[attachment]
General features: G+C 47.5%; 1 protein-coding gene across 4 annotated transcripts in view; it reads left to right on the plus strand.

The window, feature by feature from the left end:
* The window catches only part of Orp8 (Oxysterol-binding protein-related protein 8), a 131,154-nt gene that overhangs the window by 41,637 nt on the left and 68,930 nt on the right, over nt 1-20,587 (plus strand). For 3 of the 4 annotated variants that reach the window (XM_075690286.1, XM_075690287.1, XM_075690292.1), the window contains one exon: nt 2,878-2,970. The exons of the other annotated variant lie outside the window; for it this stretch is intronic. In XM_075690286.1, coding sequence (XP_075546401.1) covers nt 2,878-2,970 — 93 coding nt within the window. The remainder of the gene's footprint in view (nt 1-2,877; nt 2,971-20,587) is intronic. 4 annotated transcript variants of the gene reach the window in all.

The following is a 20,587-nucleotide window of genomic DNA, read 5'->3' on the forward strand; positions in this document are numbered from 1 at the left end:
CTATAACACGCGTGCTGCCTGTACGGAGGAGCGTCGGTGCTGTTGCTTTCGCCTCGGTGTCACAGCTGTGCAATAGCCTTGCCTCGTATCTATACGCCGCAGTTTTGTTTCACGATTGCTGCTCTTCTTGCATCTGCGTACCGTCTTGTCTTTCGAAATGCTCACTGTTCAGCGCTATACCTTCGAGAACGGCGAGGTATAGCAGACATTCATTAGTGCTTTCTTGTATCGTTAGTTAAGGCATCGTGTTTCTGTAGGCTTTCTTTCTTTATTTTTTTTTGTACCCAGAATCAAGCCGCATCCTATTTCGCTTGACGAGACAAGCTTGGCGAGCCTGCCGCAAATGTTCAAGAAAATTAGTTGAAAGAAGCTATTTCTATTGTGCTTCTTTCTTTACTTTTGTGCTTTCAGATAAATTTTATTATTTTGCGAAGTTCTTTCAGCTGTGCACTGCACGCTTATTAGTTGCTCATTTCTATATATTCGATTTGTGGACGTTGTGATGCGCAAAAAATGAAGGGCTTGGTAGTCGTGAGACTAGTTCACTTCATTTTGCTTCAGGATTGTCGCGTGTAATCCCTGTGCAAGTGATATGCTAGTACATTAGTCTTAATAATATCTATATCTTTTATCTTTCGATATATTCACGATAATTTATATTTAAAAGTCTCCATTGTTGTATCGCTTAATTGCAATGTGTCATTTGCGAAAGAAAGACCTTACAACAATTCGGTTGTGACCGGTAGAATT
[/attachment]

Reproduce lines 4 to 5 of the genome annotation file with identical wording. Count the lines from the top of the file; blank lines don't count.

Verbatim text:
The following is a 20,587-nucleotide window of genomic DNA, read 5'->3' on the forward strand; positions in this document are numbered from 1 at the left end:
CTATAACACGCGTGCTGCCTGTACGGAGGAGCGTCGGTGCTGTTGCTTTCGCCTCGGTGTCACAGCTGTGCAATAGCCTTGCCTCGTATCTATACGCCGCAGTTTTGTTTCACGATTGCTGCTCTTCTTGCATCTGCGTACCGTCTTGTCTTTCGAAATGCTCACTGTTCAGCGCTATACCTTCGAGAACGGCGAGGTATAGCAGACATTCATTAGTGCTTTCTTGTATCGTTAGTTAAGGCATCGTGTTTCTGTAGGCTTTCTTTCTTTATTTTTTTTTGTACCCAGAATCAAGCCGCATCCTATTTCGCTTGACGAGACAAGCTTGGCGAGCCTGCCGCAAATGTTCAAGAAAATTAGTTGAAAGAAGCTATTTCTATTGTGCTTCTTTCTTTACTTTTGTGCTTTCAGATAAATTTTATTATTTTGCGAAGTTCTTTCAGCTGTGCACTGCACGCTTATTAGTTGCTCATTTCTATATATTCGATTTGTGGACGTTGTGATGCGCAAAAAATGAAGGGCTTGGTAGTCGTGAGACTAGTTCACTTCATTTTGCTTCAGGATTGTCGCGTGTAATCCCTGTGCAAGTGATATGCTAGTACATTAGTCTTAATAATATCTATATCTTTTATCTTTCGATATATTCACGATAATTTATATTTAAAAGTCTCCATTGTTGTATCGCTTAATTGCAATGTGTCATTTGCGAAAGAAAGACCTTACAACAATTCGGTTGTGACCGGTAGAATT